The Survey architect advised on areas to be recorded photographically and supplemented the photographic record with sketches and occasional measurements. Some areas were inaccessible to us, including the secret chamber entered and recorded previously by Peter Grossmann, the area under the stairs at the east end, which has been blocked up, and several upper-floor chambers above the sanctuary which appear in the Darmstadt drawings but have not been explored recently. None of the floors was recorded.
Lighting for the photography was a problem. In the time available, it was impossible to ensure good raking sunlight for all the exterior shots, but we did try to get raking light for all the main elevations; and interior lighting was provided where necessary by hand-held tungsten work lamps. Photographs were taken so far as possible at a fixed distance from the walls of the building, with a two-meter rod to give scale. In places where this was not possible — at the east end, for instance, where a metal fence and a retaining wall prevented the photographer from getting far enough back — alternative solutions were found.
—by Michael H. Burgoyne (Survey Architect)
Preliminary report of the second season (2007)
In the preliminary report on the first season we stated that the aim of the project was to record the White Monastery church building. Since then our aim has developed, and we now hope to make progress in understanding its construction materials and techniques and in identifying the various programs of significant repairs and alterations.
The team was led again by Prof. Bentley Layton (project director) and Dr. Michael Burgoyne (architect). In this campaign of work, from 11 to 19 December 2007, we were accompanied by Sam Price (consultant structural engineer, Price & Myers, London), Elisa Lui (surveyor), and David Klotz (Egyptologist). We were ably assisted on site by Muhammad Khalifa (archaeologist) and his energetic team of assistants.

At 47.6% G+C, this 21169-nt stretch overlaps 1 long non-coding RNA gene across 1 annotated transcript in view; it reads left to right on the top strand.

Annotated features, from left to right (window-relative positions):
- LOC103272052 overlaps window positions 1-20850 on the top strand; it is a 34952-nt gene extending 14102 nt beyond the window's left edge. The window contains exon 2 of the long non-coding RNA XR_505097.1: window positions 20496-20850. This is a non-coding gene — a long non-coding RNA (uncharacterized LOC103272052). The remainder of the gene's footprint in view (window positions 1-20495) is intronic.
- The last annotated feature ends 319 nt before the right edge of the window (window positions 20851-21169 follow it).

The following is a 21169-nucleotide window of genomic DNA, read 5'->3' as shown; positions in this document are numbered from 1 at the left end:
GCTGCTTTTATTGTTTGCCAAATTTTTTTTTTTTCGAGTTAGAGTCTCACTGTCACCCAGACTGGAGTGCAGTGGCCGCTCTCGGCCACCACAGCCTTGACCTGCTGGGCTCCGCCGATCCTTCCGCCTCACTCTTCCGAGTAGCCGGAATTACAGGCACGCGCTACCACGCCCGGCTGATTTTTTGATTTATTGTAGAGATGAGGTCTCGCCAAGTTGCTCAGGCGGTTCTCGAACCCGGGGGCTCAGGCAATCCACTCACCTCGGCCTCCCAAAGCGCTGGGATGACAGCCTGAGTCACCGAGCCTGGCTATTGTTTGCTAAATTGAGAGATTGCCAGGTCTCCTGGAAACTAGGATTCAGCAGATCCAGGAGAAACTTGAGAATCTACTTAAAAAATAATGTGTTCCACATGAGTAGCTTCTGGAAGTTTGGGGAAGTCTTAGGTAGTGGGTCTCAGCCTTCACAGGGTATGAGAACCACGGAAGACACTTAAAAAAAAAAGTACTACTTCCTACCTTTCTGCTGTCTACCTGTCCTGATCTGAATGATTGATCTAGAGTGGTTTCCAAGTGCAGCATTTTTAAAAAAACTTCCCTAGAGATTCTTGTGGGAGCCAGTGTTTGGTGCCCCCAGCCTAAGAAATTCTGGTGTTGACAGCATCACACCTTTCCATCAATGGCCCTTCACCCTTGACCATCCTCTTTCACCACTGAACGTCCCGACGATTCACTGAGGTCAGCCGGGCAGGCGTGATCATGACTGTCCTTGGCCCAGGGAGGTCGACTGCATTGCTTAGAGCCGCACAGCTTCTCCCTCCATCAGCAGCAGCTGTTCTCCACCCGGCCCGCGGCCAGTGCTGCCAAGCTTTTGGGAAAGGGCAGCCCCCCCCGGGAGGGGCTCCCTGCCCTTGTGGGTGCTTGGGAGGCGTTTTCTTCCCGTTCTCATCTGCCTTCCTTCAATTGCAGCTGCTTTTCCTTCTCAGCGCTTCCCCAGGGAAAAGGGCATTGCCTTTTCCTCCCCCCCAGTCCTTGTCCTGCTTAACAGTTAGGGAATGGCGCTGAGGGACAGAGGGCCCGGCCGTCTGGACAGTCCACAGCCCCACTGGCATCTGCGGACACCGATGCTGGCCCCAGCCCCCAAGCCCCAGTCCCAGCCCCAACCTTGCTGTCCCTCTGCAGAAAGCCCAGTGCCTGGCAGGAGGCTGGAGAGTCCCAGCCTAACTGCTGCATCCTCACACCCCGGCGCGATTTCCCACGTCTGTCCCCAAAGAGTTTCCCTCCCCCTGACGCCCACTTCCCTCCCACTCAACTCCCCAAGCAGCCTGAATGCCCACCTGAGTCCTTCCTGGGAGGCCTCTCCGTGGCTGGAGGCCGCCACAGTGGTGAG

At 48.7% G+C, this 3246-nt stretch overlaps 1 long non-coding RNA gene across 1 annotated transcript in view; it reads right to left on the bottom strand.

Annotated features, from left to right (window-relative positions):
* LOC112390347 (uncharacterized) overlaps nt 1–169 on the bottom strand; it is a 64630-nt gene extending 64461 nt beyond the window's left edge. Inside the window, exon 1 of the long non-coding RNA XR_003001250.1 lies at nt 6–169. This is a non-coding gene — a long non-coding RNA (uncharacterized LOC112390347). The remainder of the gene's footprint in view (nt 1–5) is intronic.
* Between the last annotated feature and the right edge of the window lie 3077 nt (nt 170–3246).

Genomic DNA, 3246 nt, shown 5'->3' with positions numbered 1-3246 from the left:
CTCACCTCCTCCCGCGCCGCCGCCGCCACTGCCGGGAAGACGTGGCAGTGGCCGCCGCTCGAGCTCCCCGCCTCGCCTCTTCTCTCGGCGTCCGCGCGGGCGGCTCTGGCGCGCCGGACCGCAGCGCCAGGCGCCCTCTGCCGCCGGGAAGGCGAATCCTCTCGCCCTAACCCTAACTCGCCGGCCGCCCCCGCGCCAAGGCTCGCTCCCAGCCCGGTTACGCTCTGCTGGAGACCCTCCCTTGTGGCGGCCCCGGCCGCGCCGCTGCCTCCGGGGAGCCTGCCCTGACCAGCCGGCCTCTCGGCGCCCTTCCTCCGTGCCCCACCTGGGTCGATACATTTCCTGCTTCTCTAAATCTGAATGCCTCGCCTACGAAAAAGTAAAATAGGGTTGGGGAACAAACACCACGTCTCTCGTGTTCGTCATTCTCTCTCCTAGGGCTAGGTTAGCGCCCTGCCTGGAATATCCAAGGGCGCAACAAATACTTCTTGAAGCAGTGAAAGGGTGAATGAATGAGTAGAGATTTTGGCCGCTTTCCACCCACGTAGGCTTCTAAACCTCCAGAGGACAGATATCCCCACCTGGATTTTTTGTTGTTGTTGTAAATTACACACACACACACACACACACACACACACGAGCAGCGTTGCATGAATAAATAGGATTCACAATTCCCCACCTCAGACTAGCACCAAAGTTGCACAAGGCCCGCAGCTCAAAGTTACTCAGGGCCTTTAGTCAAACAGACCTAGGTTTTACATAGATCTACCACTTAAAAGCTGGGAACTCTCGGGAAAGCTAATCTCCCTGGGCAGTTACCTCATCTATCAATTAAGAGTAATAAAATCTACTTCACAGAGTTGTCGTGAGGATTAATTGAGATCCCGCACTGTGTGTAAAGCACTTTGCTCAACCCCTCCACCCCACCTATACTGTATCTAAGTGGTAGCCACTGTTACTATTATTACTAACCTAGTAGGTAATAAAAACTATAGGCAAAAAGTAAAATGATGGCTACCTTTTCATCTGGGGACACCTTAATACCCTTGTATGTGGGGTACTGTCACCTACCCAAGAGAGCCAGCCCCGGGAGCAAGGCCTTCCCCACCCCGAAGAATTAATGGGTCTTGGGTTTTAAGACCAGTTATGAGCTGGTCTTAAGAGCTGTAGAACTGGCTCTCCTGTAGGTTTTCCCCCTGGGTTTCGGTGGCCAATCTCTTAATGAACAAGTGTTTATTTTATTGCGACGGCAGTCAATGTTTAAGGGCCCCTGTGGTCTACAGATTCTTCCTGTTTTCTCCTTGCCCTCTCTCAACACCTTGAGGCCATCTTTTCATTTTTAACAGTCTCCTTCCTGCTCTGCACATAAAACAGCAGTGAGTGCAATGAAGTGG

The work consisted of several associated sub-projects, which were planned by Layton and Burgoyne and successfully carried out under Layton’s supervision.
Recent reports by the monks that new cracks might have appeared in the north lobe of the trilobate apse led us to commission a structural engineer with extensive experience of important historic buildings to accompany us. Sam Price, our engineer, assessed the condition of the building by visual inspection, making a photographic record as he went along. Scaffolding was erected in the north lobe of the apse to allow close examination of the structure. The vertical alignment of walls was measured using a Total Station theodolite and, in sheltered areas, a plumb bob. The condition of the foundation of the north wall just west of the main entrance doorway in that wall was investigated by clearing backfill from a trench excavated by Peter Sheehan and Louisa Blanke in 2006 (there was no sign of dampness, and unlike the Red Monastery church no modern concrete girdle). The backfill was replaced following our investigations.